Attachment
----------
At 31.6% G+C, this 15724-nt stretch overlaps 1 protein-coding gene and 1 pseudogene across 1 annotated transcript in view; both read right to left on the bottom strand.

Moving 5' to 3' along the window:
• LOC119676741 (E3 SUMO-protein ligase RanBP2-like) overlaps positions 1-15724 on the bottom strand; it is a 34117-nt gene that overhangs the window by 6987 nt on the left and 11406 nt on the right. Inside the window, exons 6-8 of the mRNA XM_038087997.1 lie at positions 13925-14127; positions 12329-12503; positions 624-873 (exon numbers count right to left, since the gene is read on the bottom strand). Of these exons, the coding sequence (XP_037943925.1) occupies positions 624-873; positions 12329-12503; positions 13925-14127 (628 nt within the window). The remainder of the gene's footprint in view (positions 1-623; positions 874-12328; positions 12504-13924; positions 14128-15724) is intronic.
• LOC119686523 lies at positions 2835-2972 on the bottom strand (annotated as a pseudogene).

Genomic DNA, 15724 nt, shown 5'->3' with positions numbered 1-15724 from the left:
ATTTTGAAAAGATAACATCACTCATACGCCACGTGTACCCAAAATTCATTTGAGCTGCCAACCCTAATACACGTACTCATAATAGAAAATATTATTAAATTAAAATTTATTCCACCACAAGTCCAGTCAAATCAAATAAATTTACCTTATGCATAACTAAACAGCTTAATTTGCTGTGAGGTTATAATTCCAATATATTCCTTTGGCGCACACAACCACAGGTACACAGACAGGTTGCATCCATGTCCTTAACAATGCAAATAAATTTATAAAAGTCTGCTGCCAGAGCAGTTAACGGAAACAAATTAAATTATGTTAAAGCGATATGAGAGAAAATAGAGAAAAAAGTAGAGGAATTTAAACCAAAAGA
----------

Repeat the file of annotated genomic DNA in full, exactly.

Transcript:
At 31.6% G+C, this 15724-nt stretch overlaps 1 protein-coding gene and 1 pseudogene across 1 annotated transcript in view; both read right to left on the bottom strand.

Moving 5' to 3' along the window:
• LOC119676741 (E3 SUMO-protein ligase RanBP2-like) overlaps positions 1-15724 on the bottom strand; it is a 34117-nt gene that overhangs the window by 6987 nt on the left and 11406 nt on the right. Inside the window, exons 6-8 of the mRNA XM_038087997.1 lie at positions 13925-14127; positions 12329-12503; positions 624-873 (exon numbers count right to left, since the gene is read on the bottom strand). Of these exons, the coding sequence (XP_037943925.1) occupies positions 624-873; positions 12329-12503; positions 13925-14127 (628 nt within the window). The remainder of the gene's footprint in view (positions 1-623; positions 874-12328; positions 12504-13924; positions 14128-15724) is intronic.
• LOC119686523 lies at positions 2835-2972 on the bottom strand (annotated as a pseudogene).

Genomic DNA, 15724 nt, shown 5'->3' with positions numbered 1-15724 from the left:
ATTTTGAAAAGATAACATCACTCATACGCCACGTGTACCCAAAATTCATTTGAGCTGCCAACCCTAATACACGTACTCATAATAGAAAATATTATTAAATTAAAATTTATTCCACCACAAGTCCAGTCAAATCAAATAAATTTACCTTATGCATAACTAAACAGCTTAATTTGCTGTGAGGTTATAATTCCAATATATTCCTTTGGCGCACACAACCACAGGTACACAGACAGGTTGCATCCATGTCCTTAACAATGCAAATAAATTTATAAAAGTCTGCTGCCAGAGCAGTTAACGGAAACAAATTAAATTATGTTAAAGCGATATGAGAGAAAATAGAGAAAAAAGTAGAGGAATTTAAACCAAAAGA